Some scammers purposely set up fake organizations, taking advantage of the public’s generosity, especially after a tragedy or disaster. If you want to donate, do your due diligent and check if this organization is legit first. You can do so by checking out the charity with your state consumer protection office or the Better Business Bureau before you give. A simple step such as verifying the name goes a long way. Be mindful that fake charities often choose names that are similar to well established hoping you will get the two mixed up.
Don’t give into the high pressure tactics urging you to donate immediately. Don’t assume that you can get a tax deduction for donating to an organization. What you should do is check the IRS’s database of 501(c)3 organizations to find out if it has this status. If you decide to donate, don’t send cash pay, use another method of payment.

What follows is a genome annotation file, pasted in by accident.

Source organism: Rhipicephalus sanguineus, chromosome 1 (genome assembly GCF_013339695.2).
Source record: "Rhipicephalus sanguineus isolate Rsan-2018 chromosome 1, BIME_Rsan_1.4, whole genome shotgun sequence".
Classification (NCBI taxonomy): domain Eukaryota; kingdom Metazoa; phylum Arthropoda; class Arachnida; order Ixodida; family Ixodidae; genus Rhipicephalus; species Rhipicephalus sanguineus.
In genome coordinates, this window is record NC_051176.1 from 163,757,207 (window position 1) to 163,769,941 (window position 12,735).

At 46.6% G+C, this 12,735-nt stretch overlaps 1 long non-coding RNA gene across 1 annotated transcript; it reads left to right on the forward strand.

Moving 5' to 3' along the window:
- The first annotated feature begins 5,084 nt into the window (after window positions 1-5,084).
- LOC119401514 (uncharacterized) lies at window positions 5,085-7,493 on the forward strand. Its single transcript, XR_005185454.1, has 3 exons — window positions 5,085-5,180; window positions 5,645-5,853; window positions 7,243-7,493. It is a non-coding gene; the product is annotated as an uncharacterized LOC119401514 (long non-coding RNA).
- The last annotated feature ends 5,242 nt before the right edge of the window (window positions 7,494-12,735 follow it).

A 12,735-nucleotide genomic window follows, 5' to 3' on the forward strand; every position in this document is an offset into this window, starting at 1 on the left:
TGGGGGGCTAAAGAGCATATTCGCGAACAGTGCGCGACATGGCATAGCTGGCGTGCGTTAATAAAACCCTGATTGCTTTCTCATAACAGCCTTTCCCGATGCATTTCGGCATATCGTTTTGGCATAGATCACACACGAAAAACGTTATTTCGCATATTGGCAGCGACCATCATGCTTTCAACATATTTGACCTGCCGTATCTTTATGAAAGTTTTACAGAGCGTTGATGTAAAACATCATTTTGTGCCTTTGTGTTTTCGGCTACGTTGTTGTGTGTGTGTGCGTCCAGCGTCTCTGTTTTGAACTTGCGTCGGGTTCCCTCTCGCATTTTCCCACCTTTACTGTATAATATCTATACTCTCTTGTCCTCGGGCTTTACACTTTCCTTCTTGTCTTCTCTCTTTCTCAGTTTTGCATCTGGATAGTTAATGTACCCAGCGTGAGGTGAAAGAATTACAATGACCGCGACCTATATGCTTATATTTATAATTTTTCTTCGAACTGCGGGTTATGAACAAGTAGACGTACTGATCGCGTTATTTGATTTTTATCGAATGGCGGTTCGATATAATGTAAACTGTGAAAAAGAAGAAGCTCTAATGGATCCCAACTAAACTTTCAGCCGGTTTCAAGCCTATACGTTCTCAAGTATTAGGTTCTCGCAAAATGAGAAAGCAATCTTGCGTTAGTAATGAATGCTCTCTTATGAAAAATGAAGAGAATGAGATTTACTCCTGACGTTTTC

Report Charity Scams
- Your state consumer protection officecan accept and investigate consumer complaints.
- File a complaint with the Federal Trade Commission(FTC). While the FTC does not resolve individual matters, it tracks charity fraud claims and sues companies on the behalf of consumers.
- If the suspected fraud is related to a natural disaster, contact the National Center for Disaster Fraud.
Although the Do Not Call Registry doesn’t apply to charities, you can ask an organization not to contact you again.